A First Nations leader has explained why she believes some Aboriginal Australians will be voting no in the Indigenous Voice to Parliament referendum, declaring: ‘It is a whitefellas’ vote.’
Monica Morgan, who is the CEO of the Yorta Yorta Nation Aboriginal Corporation, said in her view, Indigenous people in the remote community of Cummeragunja on the NSW-Victorian border haven’t been given enough details about what exactly the Voice is and how it will work to improve their lives.
‘Truthfully I don’t believe there was enough information provided at all at Cummeragunja,’ she told NITV’s The Point recently.
‘People only get snippets, what they hear on the news, but not any real depth,’ she said.
She said racism in Australia towards Indigenous people has always existed, but The Voice to Parliament debate has elevated their platform.
‘The bigoted ones are given more of a voice now to be racist,’ she said.
She also explained many non-Indigenous people have come to her asking how they should vote in the referendum.
‘I say you can do what you like, but at the end of the day it is a whitefellas’ vote, it’s not a blackfellas’ vote,’ she said.
Monica Morgan who is CEO of the Yorta Yorta Nation said people in Cummeragunja weren’t included enough or given enough information about the Voice
However, Ms Morgan ultimately supports a constitutional Voice, saying local communities would have an ‘economic base’ and be involved in making decisions for themselves.
‘I’ll give you an example, the local Aboriginal Land Council, I’m sure they have their heart in it, but not one of those board members live here on Cummeragunja.
‘It’s about people on Cummera being the ones making decisions for themselves’.
‘I moved here with my family because this is self-determination, our mob chose this Country, our mob were part of a dream and I want to be part of that dream being carried through.’
Australians will be asked to vote Yes or No on October 14 on whether to enshrine an Indigenous advisory body to Parliament.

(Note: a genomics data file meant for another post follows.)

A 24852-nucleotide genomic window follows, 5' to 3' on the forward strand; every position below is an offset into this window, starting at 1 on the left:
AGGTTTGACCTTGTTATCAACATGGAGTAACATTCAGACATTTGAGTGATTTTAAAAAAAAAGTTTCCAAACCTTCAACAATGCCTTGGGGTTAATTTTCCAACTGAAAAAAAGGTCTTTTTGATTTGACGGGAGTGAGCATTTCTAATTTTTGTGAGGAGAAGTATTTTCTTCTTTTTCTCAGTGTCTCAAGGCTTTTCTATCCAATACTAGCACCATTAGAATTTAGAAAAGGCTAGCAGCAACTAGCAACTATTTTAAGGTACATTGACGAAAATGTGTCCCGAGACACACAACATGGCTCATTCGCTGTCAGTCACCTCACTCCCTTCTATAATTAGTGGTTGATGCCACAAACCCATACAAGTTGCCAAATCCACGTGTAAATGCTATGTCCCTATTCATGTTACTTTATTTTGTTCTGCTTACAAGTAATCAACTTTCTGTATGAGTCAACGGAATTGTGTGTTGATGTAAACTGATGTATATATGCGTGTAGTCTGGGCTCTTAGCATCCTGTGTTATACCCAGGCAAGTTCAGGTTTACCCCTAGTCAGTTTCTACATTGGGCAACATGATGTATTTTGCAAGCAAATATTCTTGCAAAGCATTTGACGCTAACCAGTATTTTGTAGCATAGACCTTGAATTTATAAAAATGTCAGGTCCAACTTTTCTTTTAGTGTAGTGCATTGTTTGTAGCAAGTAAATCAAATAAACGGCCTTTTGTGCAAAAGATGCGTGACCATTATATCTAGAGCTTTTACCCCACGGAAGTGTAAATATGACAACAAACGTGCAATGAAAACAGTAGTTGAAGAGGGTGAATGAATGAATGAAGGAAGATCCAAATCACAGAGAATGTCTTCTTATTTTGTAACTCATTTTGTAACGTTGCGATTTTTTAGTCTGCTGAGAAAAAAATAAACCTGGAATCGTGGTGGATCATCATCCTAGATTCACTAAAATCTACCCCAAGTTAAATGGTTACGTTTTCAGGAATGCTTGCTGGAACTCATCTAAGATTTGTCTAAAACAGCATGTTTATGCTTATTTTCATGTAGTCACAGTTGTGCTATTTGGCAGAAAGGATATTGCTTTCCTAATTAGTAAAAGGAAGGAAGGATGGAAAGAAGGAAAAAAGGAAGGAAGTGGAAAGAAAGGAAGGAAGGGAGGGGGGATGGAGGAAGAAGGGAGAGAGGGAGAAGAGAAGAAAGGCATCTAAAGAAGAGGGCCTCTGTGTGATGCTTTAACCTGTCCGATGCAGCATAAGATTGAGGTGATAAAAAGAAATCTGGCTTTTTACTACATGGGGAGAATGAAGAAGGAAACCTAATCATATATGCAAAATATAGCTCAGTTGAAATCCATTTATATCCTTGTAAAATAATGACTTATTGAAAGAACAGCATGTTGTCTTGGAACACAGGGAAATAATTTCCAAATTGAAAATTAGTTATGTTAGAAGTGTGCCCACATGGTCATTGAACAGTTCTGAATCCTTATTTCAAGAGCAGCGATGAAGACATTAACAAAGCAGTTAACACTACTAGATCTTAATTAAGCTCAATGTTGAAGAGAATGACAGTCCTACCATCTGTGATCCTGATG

One local elder told the program she was hesitant to trust the government.
‘I don’t agree with the Voice. I think there’s a hidden agenda because of so many things that have happened to our people,’ she told the program.
‘I’m part of the stolen generation, and I just don’t trust the government anymore,’ she added.
Another First Nations woman in Cummeragunja, a remote community with a history of grass roots activism said she didn’t know what the Voice is.
‘I don’t understand it. I don’t know what it’s going to do for us,’ one woman said.
‘I just think that it should have been explained more in detail. What we get out of it and what that Voice will mean to us.’
During the NITV show, a male elder said he was concerned the Voice would be a constant topic for divisive debate both in Indigenous communities and wider Australia that could not be removed from the Constitution.
‘It’s only going to make things worse, I say. That’s my opinion, everyone’s got their own opinion.’
While a fourth younger woman interviewed said it just isn’t on the radar of people she knows, saying: ‘I really don’t know much about the referendum. No one here really talks about it’.
One First Nations woman from Cummeragunja said she does not understand how the Voice will work or deliver positive change for remote communities while another said people she knows just don’t even talk about it
Prime Minister Anthony Albanese has defended the Voice as coming from Indigenous Australians, not politicians, and as something that the vast majority support.
‘Indigenous people overwhelmingly want this. All the surveys show that somewhere between 80 and 90 per cent of Indigenous Australians support this,’ Mr Albanese told Sydney radio station WSFM in June.
The information he refers to is from two polls conducted earlier this year.
An Ipsos poll in January and a YouGov poll in March found support for the Voice among First Nations Australians was 80 per cent and 83 per cent, respectively.
Both polls were commissioned by the Uluru Dialogue Group, which supports the Voice proposal.
The Ipsos poll surveyed 300 First Nations people, with 80 per cent saying they would vote yes, 10 per cent no and 10 per cent undecided.
The YouGov poll sampled 738 Indigenous Australians, with 83 per cent saying they would vote yes, 14 per cent no and 4 per cent undecided.
Volunteers for the Yes and No campaigns are mobilsing ahead of the referendum (pictured)
Prominent Indigenous lawyer and Yes campaigner Noel Pearson said the referendum would be a rare opportunity for Australians.
‘We have everything in front of us, we have a world to gain,’ Mr Pearson told ABC radio on Thursday.
He said the growing base of volunteers would be instrumental to the ‘yes’ campaign.
‘We’re not going to win this on social media, we’re gonna win it at the train stations, in the malls, at the at the houses of people that we knock the doors on,’ he said.
Professor Megan Davis, an architect of the Uluru Statement from the Heart which led to the referendum, also said ‘face-to-face yarns’ in communities will be the only path to success.
‘What we found in our work is that in areas where undecided people come in, they more often leave as ‘yes’ because they get the facts unencumbered by ideological agenda,’ she said.
Early voting for the referendum begins on October 2, but because of a public holiday observed in the ACT, SA, NSW and Qld, those jurisdictions will open pre-polling on October 3.
Source: | This article originally belongs to Dailymail.co.uk